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Map of location of Seoul
Seoul (In Hangul: 서울) is the 600+ year old enduring capital of Korea (now a special city). After the Korean War, it became the capital of South Korea, located in the northwest of the country below the DMZ, on the Han River.

With about 10 million registered citizens, the city of Seoul is one of the most populated cities in the world that human civilization has yet known. Its density has allowed it to become one of the most "digitally-wired" cities in today's globally connected ecomony. It also has more than 1 million registered vehicles which cause isolated traffic-jams beyond midnight.

Table of contents
1 History
2 Geography
3 Administration
4 Historic sites and tourism
5 Higher Education
6 Airports
7 External links



The history of Seoul can be traced back as far as 18 BC. In that year the newly established kingdom of Baekje built its capital in the Seoul area. During the time when the three kingdoms fought for hegemony in Korea, Seoul was often the site where disputes were carried out. It was thought that only the kingdom who controls the area around Seoul is able to control the whole of the peninsula. This was the reason why in the 11th century the ruler of the Goryeo Dynasty built a palace in Seoul, which was referred to as the Southern Capital.

This city was renamed from Hanyang (漢陽) to Hanseong (漢城) when it became the capital of the Joseon Dynasty in 1394 (it is still known by this name in the Chinese language). It was renamed Gyeongseong (京城 -- Keijo in Japanese) during the Japanese Colonial Period, and finally given the name Seoul after the 1945 liberation. The word seoul has been used since the Silla Kingdom (57 B.C.-A.D.935). Seoul was originated from the archaic words of 'seobeol' or 'seorabeol'. Both were referred to Gyeongju, then capital of Silla, and meant the capital or capital city. Then it was transliterated into several types reflecting slight changes over time and have finally firmed up to Seoul. The Hanja gyeong (京) also means "capital" and is used to represent Seoul in the names of railway lines and freeways (for example, the Gyeongbu (Seoul-Busan) railway line and Gyeongin (Seoul-Incheon) freeway.

Originally entirely surrounded by a massive circular wall (a 20 feet high circular stone fortress) to provide security its citizens from wild animals such as the Korean Tiger (Siberian Tiger, once roaming the wilds of Korea in large numbers; although it vanished from the peninsula long ago, its memory has been preserved in both myth and legend), thieves and attacks; although the wall no longer stands (except in the mountains north of the downtown area), the gates remain, including most notably Sungnyemun (more commonly known as Namdaemun) and Dongdaemun. During the Joseon dynasty, each entrance was opened and closed each day, by ringing large bells, to allow traffic.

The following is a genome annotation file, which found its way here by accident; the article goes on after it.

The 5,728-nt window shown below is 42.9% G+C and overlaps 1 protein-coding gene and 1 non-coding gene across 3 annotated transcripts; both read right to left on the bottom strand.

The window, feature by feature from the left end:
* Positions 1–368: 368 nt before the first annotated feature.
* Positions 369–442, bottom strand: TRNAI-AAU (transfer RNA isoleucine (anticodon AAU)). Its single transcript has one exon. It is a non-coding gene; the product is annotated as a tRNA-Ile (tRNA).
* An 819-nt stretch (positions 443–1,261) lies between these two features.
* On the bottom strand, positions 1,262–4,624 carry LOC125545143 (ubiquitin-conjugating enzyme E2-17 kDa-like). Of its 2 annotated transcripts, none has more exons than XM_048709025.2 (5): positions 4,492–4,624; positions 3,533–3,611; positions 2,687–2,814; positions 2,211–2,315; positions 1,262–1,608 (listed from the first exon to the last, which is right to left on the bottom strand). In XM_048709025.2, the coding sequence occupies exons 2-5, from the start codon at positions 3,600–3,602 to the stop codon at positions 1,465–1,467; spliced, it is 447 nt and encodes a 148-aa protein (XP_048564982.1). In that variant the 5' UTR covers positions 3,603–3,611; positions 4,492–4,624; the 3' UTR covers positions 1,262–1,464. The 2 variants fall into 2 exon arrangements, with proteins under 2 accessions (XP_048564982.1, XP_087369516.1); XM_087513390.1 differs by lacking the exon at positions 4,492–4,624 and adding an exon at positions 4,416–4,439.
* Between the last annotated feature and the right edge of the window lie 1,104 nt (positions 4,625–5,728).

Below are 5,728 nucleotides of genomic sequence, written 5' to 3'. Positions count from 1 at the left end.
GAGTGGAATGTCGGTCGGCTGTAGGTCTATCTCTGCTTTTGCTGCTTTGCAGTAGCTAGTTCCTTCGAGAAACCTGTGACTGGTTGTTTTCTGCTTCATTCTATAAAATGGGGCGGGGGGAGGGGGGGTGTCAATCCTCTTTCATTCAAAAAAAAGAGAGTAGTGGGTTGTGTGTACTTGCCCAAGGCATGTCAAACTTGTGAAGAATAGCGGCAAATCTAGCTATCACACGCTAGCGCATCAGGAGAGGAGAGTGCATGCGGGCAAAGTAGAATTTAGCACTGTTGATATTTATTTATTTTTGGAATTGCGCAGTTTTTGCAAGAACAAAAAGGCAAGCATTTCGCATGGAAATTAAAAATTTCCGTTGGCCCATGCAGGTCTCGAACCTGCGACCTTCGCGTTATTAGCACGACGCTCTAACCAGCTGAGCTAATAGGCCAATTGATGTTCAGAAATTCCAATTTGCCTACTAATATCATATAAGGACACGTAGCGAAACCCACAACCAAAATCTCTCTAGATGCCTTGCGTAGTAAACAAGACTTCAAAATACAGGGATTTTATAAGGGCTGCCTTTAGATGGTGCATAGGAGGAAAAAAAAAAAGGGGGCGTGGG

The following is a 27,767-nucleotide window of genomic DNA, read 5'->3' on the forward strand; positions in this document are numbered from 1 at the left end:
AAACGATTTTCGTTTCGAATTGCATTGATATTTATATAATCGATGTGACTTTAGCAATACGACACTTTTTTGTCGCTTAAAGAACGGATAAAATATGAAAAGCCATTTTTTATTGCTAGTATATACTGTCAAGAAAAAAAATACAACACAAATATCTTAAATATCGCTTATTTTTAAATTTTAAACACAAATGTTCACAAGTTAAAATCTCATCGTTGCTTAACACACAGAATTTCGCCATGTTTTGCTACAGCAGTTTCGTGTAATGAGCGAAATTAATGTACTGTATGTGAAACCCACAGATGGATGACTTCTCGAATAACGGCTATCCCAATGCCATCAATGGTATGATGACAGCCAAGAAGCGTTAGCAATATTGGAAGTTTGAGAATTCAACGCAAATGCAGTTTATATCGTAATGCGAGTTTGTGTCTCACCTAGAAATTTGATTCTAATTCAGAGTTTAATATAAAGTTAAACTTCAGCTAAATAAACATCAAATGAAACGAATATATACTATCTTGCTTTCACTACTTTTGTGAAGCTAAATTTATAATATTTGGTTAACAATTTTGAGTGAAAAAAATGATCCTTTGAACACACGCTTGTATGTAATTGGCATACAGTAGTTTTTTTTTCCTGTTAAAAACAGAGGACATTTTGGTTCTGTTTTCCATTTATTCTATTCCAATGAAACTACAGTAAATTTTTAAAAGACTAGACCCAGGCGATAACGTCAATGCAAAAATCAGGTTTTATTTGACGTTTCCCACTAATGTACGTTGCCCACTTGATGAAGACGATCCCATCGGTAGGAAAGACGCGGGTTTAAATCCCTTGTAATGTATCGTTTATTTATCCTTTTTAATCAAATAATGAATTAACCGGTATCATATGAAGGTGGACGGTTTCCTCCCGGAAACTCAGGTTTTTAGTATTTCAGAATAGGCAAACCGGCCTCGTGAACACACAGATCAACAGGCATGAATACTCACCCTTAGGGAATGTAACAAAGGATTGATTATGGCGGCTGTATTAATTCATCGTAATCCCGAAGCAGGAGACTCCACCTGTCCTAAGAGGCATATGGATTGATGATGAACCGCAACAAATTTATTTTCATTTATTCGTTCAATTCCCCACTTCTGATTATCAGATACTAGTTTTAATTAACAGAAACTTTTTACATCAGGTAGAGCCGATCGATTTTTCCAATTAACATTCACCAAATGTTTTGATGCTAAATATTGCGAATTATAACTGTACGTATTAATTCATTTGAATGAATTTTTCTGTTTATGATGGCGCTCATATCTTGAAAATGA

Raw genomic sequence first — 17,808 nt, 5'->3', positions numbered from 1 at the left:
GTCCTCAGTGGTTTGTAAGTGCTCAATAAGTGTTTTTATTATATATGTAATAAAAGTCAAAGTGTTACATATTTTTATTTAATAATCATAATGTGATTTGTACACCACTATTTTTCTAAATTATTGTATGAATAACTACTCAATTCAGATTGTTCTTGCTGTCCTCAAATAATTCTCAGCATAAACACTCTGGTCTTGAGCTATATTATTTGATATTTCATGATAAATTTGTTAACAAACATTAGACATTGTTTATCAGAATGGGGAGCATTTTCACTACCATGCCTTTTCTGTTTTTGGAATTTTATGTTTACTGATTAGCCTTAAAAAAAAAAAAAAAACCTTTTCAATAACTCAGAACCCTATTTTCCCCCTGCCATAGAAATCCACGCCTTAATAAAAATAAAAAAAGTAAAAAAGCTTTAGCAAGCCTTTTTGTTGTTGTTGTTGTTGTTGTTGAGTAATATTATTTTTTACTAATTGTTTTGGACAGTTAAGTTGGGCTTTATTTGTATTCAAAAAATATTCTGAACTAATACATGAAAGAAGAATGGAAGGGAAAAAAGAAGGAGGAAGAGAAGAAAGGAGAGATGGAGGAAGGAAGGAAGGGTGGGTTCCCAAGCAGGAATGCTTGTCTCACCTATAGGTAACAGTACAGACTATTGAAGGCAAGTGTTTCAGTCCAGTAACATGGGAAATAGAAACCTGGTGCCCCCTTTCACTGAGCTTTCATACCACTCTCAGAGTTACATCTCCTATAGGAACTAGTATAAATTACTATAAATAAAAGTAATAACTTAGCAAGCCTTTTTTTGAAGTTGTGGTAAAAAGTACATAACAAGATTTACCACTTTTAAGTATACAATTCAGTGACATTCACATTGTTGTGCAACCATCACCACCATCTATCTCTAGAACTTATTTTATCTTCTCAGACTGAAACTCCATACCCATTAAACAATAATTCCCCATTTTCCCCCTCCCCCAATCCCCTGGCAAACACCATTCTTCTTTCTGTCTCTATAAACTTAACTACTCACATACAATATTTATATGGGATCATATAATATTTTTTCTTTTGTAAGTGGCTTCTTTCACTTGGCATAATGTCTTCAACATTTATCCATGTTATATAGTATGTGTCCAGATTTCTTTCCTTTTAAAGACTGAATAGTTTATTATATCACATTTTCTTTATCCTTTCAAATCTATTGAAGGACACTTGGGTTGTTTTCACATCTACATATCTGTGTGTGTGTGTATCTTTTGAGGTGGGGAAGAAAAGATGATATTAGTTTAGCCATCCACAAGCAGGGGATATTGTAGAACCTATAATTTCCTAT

Seoul was the host city of the 1988 Summer Olympics and the 2002 Korea-Japan World Cup Games.


Seoul Tower
The traditional heart of Seoul is the old Joseon Dynasty city, which is now the downtown area, where most palaces, government offices, corporate headquarters, hotels, and traditional markets are located. This area occupies the valley of Cheonggyecheon (청계천), a now-covered stream that runs from west to east through the valley before emptying into the Han River. To the north of downtown is Bukhan Mountain, and to the south is the smaller Namsan ("South Mountain"). Further south are the old suburbs of Yongsan-gu and Mapo-gu, and the Han River. Across the Han River are the newer and wealthier areas of Gangnam-gu and surrounding neighbourhoods. Yeouido is a large island in the middle of the Han River, downstream from Gangnam-gu, and is home to the National Assembly, the major broadcasting studios, and a number of large office buildings. The Olympic Stadium, Olympic Park, and Lotte World are located in Songpa-gu, on the south side of the Han River, upstream from Gangnam-gu. South of the sprawling Gangnam area are
Namhan Mountain and Gwanak Mountain.

Urban and civil planning was a key concept when Seoul was first designed to serve as a capital in the 14th century. The Royal Palaces of the Joseon Dynasty still remain in Seoul, with the main palace (Gyeongbukgung) currently being restored to its original form. Today, there exist 9 major efficient subway lines stretching for more than 100 kilometers which connects the greater Seoul Metropolian area, with a 10th line being planned.

There are many significant streets to Seoul, but the most historically significant is Jongno - meaning the "Bell Street" - where 'jong' means a bell, and 'no' means a street. This bell that signalled different time of the day and therefore controlled the four gates to the city. It is still intact in its original form, and hit ceremonially at 0:00 every new years day. Seoul's most important streetcar line ran along Jongno until it was replaced by Line 1 of the Seoul subway system in the early 1970s. Other notable streets in downtown Seoul include Euljiro (을지로), Sejongno (세종로), Chungmuro (충무로), Yulgongno (율곡로), and Toegyero (퇴계로).


Seoul is divided into 25 gu (구 "districts"), which are sub-divided into 15267 tong, which are in term divided into 112,734 ban in total.

Historic sites and tourism

Deoksugung Palace
Joseon Dynasty built the "Five Grand Palaces" in Seoul, namely: There is also a minor palace: Other sites include:

Higher Education


External links